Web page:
Frailty status, inflammatory, and muscle catabolism biomarker patterns: a strong association?

Fraily development is largely determined by low levels of nutrients, increased expression of inflammatory biomarkers, and age-related oxidative stress (OS). These frailty-related dysfunctions may lead to impairments in muscle structure and function, causing the onset of a muscle-catabolic state. As such, they may contribute to the development of sarcopenia, which is both a cause and a consequence of frailty. Measuring biomarker patterns such as dietary, OS, inflammatory, and muscle-related biomarkers (e.g., 3-methylhistidine (3MH)) has been touted as a means to understand the complex mechanisms behind frailty. Despite this, data on multi-biomarker patterns remains scarce. The aim of this study was to measure a variety of circulating biomarkers in an attempt to characterise their patterns. The existence of an association between these patterns and frailty status in non-frail and frail in-hospital patients was then assessed.

Predicting and acknowledging the role of resilience in elderly patients

Resilience is characterised by the ability to bounce back after exposure to a stressor or a form of adversity. It is frequently separated into physical and psychological components, with the former being defined as the ability to recover following age-related losses or disease. A decline in resilience is both a marker and a risk factor for accelerated ageing and frailty, respectively. The aim of this editorial was to showcase the importance of resilience in the recovery of frail patients. It also exposes the mechanisms behind resilience, as well as the gaps in its clinical assessment.

Frailty: a predictor of mortality, hospital readmission, and length of stay?

The Hospital Frailty Risk Score (HFRS) was developed to detect frail individuals based on data extracted from hospital databases. An association between the HFRS, 30-day mortality, 30-day emergency hospital readmission, and long length of stay (LOS) was originally validated in populations of elderly patients admitted to hospital via the emergency department. Data regarding the HFRS’ predictive ability in the context of direct admissions and post-discharge outcomes is thus lacking. The aim of this study was to investigate the associations between the HFRS and 30-day mortality, 30-day hospital readmission, and long LOS by analysing in- and out-patient healthcare in France.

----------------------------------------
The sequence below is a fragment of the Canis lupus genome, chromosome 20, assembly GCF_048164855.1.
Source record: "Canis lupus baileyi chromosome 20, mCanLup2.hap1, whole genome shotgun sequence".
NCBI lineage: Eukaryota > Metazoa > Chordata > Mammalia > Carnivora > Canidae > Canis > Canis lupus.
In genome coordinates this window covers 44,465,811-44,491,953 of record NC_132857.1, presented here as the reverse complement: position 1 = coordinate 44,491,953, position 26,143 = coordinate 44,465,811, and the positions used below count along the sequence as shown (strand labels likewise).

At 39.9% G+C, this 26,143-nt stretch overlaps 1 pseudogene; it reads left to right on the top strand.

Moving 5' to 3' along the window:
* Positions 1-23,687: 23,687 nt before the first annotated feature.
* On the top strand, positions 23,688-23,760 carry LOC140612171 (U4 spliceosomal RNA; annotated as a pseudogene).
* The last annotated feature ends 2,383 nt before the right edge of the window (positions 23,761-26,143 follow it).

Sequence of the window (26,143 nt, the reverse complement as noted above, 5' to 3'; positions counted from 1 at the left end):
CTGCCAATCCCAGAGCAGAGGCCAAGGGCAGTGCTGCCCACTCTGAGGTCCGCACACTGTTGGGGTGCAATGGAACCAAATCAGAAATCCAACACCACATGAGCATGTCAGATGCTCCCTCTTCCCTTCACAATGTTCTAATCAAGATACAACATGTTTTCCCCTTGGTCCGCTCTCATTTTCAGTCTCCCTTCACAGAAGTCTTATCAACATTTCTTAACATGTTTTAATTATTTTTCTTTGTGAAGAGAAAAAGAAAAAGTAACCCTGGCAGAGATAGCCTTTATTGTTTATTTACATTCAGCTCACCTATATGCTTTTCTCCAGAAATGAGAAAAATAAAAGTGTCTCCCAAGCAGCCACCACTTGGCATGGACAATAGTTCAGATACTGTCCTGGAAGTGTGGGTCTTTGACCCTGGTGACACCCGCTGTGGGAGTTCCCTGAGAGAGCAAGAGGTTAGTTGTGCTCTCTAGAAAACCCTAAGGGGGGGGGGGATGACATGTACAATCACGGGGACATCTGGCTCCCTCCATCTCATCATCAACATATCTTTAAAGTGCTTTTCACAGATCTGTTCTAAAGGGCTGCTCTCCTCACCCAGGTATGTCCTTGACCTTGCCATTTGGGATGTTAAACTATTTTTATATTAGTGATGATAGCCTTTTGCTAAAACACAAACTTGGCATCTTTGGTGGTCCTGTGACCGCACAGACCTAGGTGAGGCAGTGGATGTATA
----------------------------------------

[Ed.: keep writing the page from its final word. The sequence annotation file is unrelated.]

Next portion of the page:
Frailty: a growing concern in the UK

Frailty is characterised by increased vulnerability to acute stressors associated with an age-related decline in function across multiple physiological systems. Since it is an age-dependent clinical syndrome, countries with ageing populations, like the United Kingdom (UK), are predicted to become increasingly exposed to worsening frailty-associated patient outcomes and burdened healthcare systems. This article aimed to emphasise the importance of frailty-related education for healthcare professionals in the UK.

Frailty instruments in patients with heart failure: a comparison of predictive performance

Frailty is characterised by increased vulnerability to acute stressors. As it is common in adults with heart failure (HF), frailty has been used as a predictor of mortality and morbidity for HF patients. Frailty Phenotype, the most commonly used frailty instrument in HF, is used for the physical examination of frailty. While physical frailty instruments are commonly used in clinical practice, a proportion of studies have expressed issues with such tools. As HF may have detrimental effects on physical function, the use of physical instruments may lead to an under- or over-estimation of frailty. This study aims to compare the predictive ability of three physical frailty instruments (the Frailty Phenotype, the St Vincent’s Frailty instrument and the SHARE-FI); and three multi-domain instruments (the FRAIL scale, the Deficit Accumulation Index, and St Vincent’s Frailty plus cognition 7 and mood) in adults with HF.

Clinical Frailty Scale and Frailty Index in Predicting Long-Term Survival for the Critically Ill: a review

Frailty is a state of vulnerability, recognised clinically, where patients experience an ageing-associated decline in their physical and cognitive abilities. There are two main scales for measuring frailty. The Clinical Frailty Scale (CFS) is often used for intensive care unit patients. The Diseases-10 Modified Frailty Index (mFI) is also used; it is derived from the understanding of 11 comorbidities. However, it was unknown how the two compare. In this study of 7,001 patients, it was found that a greater proportion of patients were categorised as frail using the CFS, and this scale also predicted better those who would survive past the 6-month mark versus those who would die. This indicates that the two scales are not equivalent, and the mFI should not be used for frailty. This review by A. Subramaniam et al. aimed to highlight the differences between the two scales, the Clinical Frailty Scale and the Diseases-10 Modified Frailty Index, to determine which is a better predictor of frailty.
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